Awst Press is turning 3 today! As we've done the last two years, we are launching another essay series this week to celebrate our anniversary. Three years seems notable even if it isn't a huge number. I am sometimes surprised that so much time has passed, but I think that's the side effect of being busy with and passionate for the work of the press.
We're proud of this last year—publishing Donald Quists' Harbors (our bestselling book to date and an award winner at that) and Vida Cross' Bronzeville at Night: 1949 (our first book of poetry). We’ve been making appearances at literary events around the country—expanding our audience and community, promoting our authors—and preparing for our next release: a novel by the exquisitely talented Micheline Aharonian Marcom that arrives in November. Our next chapbook series, tentatively scheduled for the end of this year or the first of next year, will mark the end of our chapbook production as we refocus on full-length works. Running these series has provided us with an opportunity to learn about so many amazing authors, and I am regularly reminded of just how lucky I am to work with such talented individuals.
But like most of you, we’ve also spent a lot of time focused on current events happening here in America. As we began to gear up for this year's essay series, we found that the current political climate has provided innumerable topics that need thoughtful attention. One area we're interested in exploring stood out—a topic you're not supposed to discuss at work or dinner parties: religion.
Around this time last year, I saw an article about the religious "nones," people who don't subscribe to any faith practice. Then articles like this one, suggesting that those who attend weekly religious services are happier, started popping up. All sorts of questions arise from these—Are people actually leaving their religions? Are people actually happier because of religion or simply happier because they have a recognized community? Why would somebody leave a religion? Are there people who question their religion but ultimately choose to stay with it? Why?
We don't have answers for all of these questions. We're not interested in parsing what’s right or wrong and we are most certainly not encouraging anybody down a particular religious path. Over the last three years, we’ve interacted with authors across the whole religious gamut—some exude their faith both in their writing and their personal interactions, others are more circumspect resisting any indication of a faith, others vocally reject organized religion but still consider themselves to be spiritual, and others are simply atheist.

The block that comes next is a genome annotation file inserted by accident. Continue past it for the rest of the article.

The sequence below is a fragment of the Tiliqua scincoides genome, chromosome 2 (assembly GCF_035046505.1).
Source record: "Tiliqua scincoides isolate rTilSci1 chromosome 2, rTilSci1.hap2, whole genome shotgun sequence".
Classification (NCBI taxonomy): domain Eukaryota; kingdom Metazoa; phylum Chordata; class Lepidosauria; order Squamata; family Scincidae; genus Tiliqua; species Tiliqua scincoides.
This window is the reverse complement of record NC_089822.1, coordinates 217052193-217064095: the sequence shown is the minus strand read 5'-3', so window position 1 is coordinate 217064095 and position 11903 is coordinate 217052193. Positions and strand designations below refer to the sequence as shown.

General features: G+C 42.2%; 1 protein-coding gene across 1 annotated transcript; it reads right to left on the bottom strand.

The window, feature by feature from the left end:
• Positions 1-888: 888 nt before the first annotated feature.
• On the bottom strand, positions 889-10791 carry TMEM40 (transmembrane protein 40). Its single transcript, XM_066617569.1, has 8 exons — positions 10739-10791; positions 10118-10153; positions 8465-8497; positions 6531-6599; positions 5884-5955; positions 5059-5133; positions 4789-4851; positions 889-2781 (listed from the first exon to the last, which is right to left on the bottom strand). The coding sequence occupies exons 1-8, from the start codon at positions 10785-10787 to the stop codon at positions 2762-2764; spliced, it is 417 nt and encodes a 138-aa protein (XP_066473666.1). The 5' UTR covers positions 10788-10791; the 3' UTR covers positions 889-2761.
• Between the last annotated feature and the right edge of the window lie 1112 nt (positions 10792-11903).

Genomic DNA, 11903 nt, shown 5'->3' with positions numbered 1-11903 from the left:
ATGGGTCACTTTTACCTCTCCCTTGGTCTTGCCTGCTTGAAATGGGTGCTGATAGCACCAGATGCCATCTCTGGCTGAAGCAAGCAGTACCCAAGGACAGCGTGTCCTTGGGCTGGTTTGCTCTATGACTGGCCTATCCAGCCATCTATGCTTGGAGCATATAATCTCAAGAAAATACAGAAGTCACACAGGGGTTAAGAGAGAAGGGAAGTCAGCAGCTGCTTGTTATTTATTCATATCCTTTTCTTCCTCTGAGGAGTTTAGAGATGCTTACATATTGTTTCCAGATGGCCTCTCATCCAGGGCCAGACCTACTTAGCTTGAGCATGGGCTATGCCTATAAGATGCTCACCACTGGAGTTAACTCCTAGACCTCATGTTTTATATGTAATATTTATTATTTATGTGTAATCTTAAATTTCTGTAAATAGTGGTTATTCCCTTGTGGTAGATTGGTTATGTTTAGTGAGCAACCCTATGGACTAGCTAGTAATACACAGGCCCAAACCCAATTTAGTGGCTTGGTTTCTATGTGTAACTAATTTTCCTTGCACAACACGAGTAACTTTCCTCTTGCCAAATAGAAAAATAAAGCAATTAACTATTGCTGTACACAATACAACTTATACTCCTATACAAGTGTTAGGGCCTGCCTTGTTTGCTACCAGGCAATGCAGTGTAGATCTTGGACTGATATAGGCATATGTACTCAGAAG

For this essay series, our authors focus on their experiences with religion and faith. Learning about a variety of faiths seems integral to helping us support and grow our community. By increasing our understanding we can better appreciate the differences within our community. Fostering acceptance for many religions is both timely and necessary.
From the moment we picked our topic, we knew who our curators for this series should be—Sophfronia Scott and Susanna Childress. Sophfronia was an author in last year's essay series and Susanna was our very first chapbook author. I have immense respect for both of these women and for their work. They are strong individuals—forged from the events in their lives and sustained by their faith—but what I most admire about them in this moment is how they use the best of their faith to connect with anybody regardless of the other person's religion or lack thereof.
These two have assembled seven authors—A. Anupama, Sarah Arthur, Eman Beshtawii, Alicia Jo Rabins, Allison Schuette, Michelle Webster-Hein, and Sarah Wells—who will be sharing their personal stories over the next month. We are happy to welcome these new writers into the Awst community and are thrilled with the quality of their essays. I found something of value in every one of them and hope you do as well.
Tomorrow, Sophfronia and Susanna will share some of their thoughts, and the first essay will go up on Thursday. We'll have other announcements over the next month, the Bronzeville at Night: 1949 Support CPLF sale ends 9/15/17, and Micheline A. Marcom's book will remain available for pre-order through 9/30/17. Thank you for supporting our authors, their work, and the press. We're happy you're allowing us to continue onwards.
Wendy M. Walker